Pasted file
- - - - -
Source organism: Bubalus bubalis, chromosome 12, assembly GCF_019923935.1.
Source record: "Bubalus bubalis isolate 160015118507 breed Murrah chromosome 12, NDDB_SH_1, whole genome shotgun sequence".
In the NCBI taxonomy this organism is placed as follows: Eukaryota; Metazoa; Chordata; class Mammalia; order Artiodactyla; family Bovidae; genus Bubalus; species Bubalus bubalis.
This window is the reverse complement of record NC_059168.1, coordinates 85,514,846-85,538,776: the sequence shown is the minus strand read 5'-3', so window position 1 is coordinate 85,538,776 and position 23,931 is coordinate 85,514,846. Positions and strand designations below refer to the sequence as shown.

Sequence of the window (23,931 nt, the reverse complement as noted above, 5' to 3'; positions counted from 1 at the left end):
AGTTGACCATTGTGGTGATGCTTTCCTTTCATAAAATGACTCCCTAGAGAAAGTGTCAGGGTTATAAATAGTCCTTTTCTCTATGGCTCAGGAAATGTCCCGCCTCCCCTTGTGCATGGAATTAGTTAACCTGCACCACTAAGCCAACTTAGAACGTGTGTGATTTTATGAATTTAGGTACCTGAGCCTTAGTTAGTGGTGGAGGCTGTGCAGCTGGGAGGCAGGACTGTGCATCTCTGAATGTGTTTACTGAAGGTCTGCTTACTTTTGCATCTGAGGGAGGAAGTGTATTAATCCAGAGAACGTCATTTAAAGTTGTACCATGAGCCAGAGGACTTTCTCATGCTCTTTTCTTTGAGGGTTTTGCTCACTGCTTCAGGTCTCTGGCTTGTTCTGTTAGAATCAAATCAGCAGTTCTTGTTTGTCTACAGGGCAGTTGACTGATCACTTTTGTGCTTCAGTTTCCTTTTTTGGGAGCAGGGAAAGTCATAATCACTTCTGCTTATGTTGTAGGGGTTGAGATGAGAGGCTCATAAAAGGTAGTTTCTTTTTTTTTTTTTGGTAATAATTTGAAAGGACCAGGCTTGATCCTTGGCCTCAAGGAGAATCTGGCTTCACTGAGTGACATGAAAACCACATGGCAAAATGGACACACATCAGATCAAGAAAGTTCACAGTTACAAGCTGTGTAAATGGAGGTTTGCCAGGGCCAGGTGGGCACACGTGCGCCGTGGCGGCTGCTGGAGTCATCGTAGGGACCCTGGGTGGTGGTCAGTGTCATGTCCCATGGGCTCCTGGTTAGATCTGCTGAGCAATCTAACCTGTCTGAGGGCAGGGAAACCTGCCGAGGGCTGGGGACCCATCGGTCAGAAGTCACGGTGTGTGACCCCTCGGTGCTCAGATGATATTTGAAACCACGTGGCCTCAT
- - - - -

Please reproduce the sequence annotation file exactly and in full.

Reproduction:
Source organism: Bubalus bubalis, chromosome 12, assembly GCF_019923935.1.
Source record: "Bubalus bubalis isolate 160015118507 breed Murrah chromosome 12, NDDB_SH_1, whole genome shotgun sequence".
In the NCBI taxonomy this organism is placed as follows: Eukaryota; Metazoa; Chordata; class Mammalia; order Artiodactyla; family Bovidae; genus Bubalus; species Bubalus bubalis.
This window is the reverse complement of record NC_059168.1, coordinates 85,514,846-85,538,776: the sequence shown is the minus strand read 5'-3', so window position 1 is coordinate 85,538,776 and position 23,931 is coordinate 85,514,846. Positions and strand designations below refer to the sequence as shown.

Sequence of the window (23,931 nt, the reverse complement as noted above, 5' to 3'; positions counted from 1 at the left end):
AGTTGACCATTGTGGTGATGCTTTCCTTTCATAAAATGACTCCCTAGAGAAAGTGTCAGGGTTATAAATAGTCCTTTTCTCTATGGCTCAGGAAATGTCCCGCCTCCCCTTGTGCATGGAATTAGTTAACCTGCACCACTAAGCCAACTTAGAACGTGTGTGATTTTATGAATTTAGGTACCTGAGCCTTAGTTAGTGGTGGAGGCTGTGCAGCTGGGAGGCAGGACTGTGCATCTCTGAATGTGTTTACTGAAGGTCTGCTTACTTTTGCATCTGAGGGAGGAAGTGTATTAATCCAGAGAACGTCATTTAAAGTTGTACCATGAGCCAGAGGACTTTCTCATGCTCTTTTCTTTGAGGGTTTTGCTCACTGCTTCAGGTCTCTGGCTTGTTCTGTTAGAATCAAATCAGCAGTTCTTGTTTGTCTACAGGGCAGTTGACTGATCACTTTTGTGCTTCAGTTTCCTTTTTTGGGAGCAGGGAAAGTCATAATCACTTCTGCTTATGTTGTAGGGGTTGAGATGAGAGGCTCATAAAAGGTAGTTTCTTTTTTTTTTTTTGGTAATAATTTGAAAGGACCAGGCTTGATCCTTGGCCTCAAGGAGAATCTGGCTTCACTGAGTGACATGAAAACCACATGGCAAAATGGACACACATCAGATCAAGAAAGTTCACAGTTACAAGCTGTGTAAATGGAGGTTTGCCAGGGCCAGGTGGGCACACGTGCGCCGTGGCGGCTGCTGGAGTCATCGTAGGGACCCTGGGTGGTGGTCAGTGTCATGTCCCATGGGCTCCTGGTTAGATCTGCTGAGCAATCTAACCTGTCTGAGGGCAGGGAAACCTGCCGAGGGCTGGGGACCCATCGGTCAGAAGTCACGGTGTGTGACCCCTCGGTGCTCAGATGATATTTGAAACCACGTGGCCTCAT